Also, get an alarm system. As the poster said above, thieves worked on his safe for 6 hours. That should have been 15 minutes of work and 5:45 hours processing into jail.

Course you could always wire a shotgun at the door. (no, don't do that).GI8
 

·
Rest in Peace
Joined
·
2,058 Posts
Money is the big issue. I started with one of those $100 locking cabinets from Wally World, bolted to the wall. It was better than nothing and would stop a typical smash & grab burglar. They just want to get in and out as fast as possible. Every time I looked at a really good safe, I kept reminding myself I could get a really nice, new gun with that same money.

Finally I broke down and got a big safe, 72" tall x 48" wide x 30" deep. They claimed it would hold 32 long guns, but they'd all have to be lever guns. Start adding scopes, military guns, etc and you can't get that many in there. It takes me 10 minutes to get to one in the rear, and this is the 'easy out' version. It does hold a ton of pistols, mags, etc on the shelves though.

+1 on bolting them down. My big one weights 1200 pounds empty. A man and his kid delivered it from truck to gun room in 10 minutes. Last time I moved, two teenaged kids moved it out to the truck with no special gear.

The best IMO is something like a Browning if you're talking about being hard to crack.

I have a combination dial on mine, but as I get older and the eyes start to fade, I need my glasses and a good light to open it. The electronic keypad would be a literal lifesaver if time counted.
 

·
Registered
Joined
·
2,519 Posts
Quality and size are the two most important factors with cost being the tempering agent in your purchase. Bigger is better. You might want to watch this when figuring out how much quality you want to purchase.

[ame]http://www.youtube.com/watch?v=nBhOjWHbD6M[/ame]
 

·
Registered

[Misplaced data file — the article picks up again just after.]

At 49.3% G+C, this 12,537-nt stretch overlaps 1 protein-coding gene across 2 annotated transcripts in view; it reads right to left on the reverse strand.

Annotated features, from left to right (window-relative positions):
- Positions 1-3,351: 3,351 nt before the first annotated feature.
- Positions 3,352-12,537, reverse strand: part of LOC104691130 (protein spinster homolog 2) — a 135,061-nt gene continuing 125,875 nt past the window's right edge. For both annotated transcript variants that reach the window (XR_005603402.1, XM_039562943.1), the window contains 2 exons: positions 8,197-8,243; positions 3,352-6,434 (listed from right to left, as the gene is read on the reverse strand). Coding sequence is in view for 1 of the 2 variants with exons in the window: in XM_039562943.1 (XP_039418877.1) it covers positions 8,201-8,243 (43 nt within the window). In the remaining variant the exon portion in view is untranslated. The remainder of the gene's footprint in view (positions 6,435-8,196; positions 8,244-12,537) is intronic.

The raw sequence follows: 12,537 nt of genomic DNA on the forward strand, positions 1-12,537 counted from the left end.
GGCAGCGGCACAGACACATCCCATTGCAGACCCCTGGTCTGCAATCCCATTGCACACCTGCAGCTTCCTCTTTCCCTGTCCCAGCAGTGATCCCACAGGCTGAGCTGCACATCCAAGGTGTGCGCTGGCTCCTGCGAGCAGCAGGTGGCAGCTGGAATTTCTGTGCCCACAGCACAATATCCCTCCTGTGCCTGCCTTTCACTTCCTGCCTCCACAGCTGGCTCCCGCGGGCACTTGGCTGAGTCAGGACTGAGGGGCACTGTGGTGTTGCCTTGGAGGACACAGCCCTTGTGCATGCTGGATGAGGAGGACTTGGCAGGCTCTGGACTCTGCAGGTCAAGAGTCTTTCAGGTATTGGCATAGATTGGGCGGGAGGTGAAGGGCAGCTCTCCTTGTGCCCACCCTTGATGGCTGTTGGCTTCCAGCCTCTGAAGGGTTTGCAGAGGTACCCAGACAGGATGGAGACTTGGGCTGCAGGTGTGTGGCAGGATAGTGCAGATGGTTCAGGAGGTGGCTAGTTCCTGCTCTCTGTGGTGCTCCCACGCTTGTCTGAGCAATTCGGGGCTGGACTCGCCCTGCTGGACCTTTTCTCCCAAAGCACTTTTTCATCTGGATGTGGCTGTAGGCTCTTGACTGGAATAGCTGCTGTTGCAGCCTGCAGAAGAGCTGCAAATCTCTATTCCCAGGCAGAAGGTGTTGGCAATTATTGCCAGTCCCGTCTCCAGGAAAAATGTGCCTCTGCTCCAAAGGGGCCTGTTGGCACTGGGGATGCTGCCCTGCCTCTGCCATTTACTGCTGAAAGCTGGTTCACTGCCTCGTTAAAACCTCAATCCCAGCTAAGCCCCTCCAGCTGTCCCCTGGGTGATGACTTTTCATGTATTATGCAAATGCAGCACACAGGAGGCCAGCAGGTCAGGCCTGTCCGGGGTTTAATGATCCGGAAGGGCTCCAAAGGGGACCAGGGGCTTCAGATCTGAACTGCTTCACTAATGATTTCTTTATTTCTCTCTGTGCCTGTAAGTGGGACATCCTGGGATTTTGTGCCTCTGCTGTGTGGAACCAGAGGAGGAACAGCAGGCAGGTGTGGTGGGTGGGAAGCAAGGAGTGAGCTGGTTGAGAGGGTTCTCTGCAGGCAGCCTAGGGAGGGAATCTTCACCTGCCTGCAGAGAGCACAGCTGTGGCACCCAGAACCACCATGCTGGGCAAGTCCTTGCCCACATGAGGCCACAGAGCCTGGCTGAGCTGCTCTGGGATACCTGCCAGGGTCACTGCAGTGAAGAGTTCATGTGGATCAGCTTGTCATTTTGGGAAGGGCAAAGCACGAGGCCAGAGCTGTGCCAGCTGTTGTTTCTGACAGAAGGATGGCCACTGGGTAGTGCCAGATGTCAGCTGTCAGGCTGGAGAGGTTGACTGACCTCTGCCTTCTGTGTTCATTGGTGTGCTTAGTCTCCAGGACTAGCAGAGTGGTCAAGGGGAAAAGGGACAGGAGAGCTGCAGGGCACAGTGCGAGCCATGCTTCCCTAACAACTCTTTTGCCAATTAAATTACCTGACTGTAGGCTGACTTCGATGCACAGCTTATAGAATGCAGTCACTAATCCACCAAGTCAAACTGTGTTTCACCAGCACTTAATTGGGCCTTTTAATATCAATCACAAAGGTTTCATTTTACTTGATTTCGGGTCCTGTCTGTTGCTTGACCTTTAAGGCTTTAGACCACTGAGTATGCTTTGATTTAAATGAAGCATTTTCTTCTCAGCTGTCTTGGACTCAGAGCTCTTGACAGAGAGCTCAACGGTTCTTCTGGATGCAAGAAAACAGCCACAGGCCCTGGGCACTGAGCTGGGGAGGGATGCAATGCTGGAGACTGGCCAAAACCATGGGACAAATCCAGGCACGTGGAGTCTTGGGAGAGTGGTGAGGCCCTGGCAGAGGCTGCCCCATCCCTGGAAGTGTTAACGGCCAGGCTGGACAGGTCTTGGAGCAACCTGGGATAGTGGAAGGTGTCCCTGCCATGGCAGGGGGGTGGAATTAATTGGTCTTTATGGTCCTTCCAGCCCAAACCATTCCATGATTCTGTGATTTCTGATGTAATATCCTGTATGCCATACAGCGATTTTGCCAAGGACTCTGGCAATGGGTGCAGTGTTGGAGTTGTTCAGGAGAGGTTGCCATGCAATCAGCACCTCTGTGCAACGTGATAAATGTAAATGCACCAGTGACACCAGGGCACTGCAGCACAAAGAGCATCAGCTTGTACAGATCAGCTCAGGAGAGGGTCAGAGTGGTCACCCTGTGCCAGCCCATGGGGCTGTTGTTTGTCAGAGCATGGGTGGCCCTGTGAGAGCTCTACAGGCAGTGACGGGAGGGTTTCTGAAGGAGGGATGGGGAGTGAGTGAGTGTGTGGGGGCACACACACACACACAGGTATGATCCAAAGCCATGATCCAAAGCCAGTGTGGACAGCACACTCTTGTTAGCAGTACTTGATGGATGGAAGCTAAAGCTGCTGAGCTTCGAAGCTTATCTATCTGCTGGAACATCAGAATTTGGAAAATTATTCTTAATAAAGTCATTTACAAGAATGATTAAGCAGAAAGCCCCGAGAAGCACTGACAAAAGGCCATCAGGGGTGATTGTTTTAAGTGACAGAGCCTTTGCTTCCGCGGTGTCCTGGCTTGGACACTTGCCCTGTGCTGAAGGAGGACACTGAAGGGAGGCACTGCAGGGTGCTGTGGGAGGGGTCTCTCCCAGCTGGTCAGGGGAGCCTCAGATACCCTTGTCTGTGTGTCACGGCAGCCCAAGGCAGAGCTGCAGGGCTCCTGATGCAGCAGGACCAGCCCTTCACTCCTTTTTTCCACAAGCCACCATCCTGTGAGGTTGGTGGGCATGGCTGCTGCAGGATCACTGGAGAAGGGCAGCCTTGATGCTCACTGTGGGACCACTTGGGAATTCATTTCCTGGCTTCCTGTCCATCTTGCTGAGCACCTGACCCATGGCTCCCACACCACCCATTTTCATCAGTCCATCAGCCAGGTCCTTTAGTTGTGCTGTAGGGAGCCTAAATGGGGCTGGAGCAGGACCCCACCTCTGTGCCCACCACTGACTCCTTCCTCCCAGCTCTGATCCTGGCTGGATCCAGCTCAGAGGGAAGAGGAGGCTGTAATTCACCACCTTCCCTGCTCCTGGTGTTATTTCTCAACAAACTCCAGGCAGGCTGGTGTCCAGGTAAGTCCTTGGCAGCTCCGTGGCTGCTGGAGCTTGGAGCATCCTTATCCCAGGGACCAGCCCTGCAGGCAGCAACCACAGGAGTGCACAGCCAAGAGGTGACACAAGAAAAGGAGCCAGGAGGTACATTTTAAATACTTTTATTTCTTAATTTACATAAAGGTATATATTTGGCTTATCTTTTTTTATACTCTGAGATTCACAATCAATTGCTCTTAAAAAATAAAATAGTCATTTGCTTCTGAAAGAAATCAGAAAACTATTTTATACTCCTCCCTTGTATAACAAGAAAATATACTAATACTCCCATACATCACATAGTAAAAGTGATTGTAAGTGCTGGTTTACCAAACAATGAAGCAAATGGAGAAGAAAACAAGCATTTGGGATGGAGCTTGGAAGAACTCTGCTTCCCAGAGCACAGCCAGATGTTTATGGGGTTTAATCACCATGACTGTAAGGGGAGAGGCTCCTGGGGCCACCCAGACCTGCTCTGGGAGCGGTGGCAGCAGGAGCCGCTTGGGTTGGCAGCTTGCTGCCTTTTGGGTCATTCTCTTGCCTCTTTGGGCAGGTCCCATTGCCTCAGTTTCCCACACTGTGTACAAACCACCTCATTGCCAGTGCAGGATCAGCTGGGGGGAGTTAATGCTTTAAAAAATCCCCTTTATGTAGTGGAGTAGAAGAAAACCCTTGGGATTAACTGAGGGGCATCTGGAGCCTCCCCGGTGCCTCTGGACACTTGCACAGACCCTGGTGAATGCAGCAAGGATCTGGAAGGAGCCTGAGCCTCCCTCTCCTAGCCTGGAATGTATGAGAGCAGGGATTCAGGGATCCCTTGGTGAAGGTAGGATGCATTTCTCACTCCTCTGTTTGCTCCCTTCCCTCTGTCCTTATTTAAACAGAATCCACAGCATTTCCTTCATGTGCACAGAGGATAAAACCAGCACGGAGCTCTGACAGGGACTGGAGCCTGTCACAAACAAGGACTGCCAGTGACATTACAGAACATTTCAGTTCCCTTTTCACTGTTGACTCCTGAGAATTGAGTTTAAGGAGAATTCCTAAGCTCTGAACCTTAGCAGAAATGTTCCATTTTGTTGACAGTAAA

Joined
·
1,102 Posts
Greetings,

I'd been looking for quite a while for a real safe to augment my gun "cabinet". There are a few safe companies that were always at the local gun shows and I spent quite a bit of time checking out the products they offered. I ended up going with Liberty Safe (they have a shop relatively local to me) and when trying to decide on the specific model took advantage of a sale on the "Fat Boy", figuring larger would be better in the long run. Though it came standard with an electronic lock, I had them remove it and install a traditional dial type as I feel there is a greater failure potential with the electronic version (they credited me for the price difference).

http://www.libertysafe.com/safe_fatboy.php

It's not quite as nice as some by Fort Knox that I looked at and I'm sure there are better (for more $), but I think it will end up working out fine. It has a lifetime warranty that is pretty inclusive and came standard with many features that previously were optional (door pistol storage, de-humidifier, light kit, etc.). I'm building it into a corner in the basement on a 4" raised concrete platform, which it will be bolted into. The door opening side will be up against the corner, so as to reduce leverage if anyone attempts to pry the door off.

Good luck and buy larger than you currently need!

Regards, Jim
 

·
Registered
Joined
·
3,143 Posts
+1 on the bigger the better idea because you may not only store your weapons in there but valuable papers, keys, etc.
That's part of my problem... the bottom 2 shelves have papers and a fireproof doc box. Mine is supposed to be a 12-gun, I'm lucky if I can get 8 or 9 jammed in. Bolts, oprods, a scope or two... everything gets in the way.
 

·
Registered
Joined
·
604 Posts
I have an Amsec and it's a very nice safe. I bought it used, or I would have gone with a Liberty.

Be careful with some of the cheaper brands of safes, I've seen a couple that have been through fires and they don't do very well, think sticking your firearms in the oven for a couple of hours @ 1000 degrees.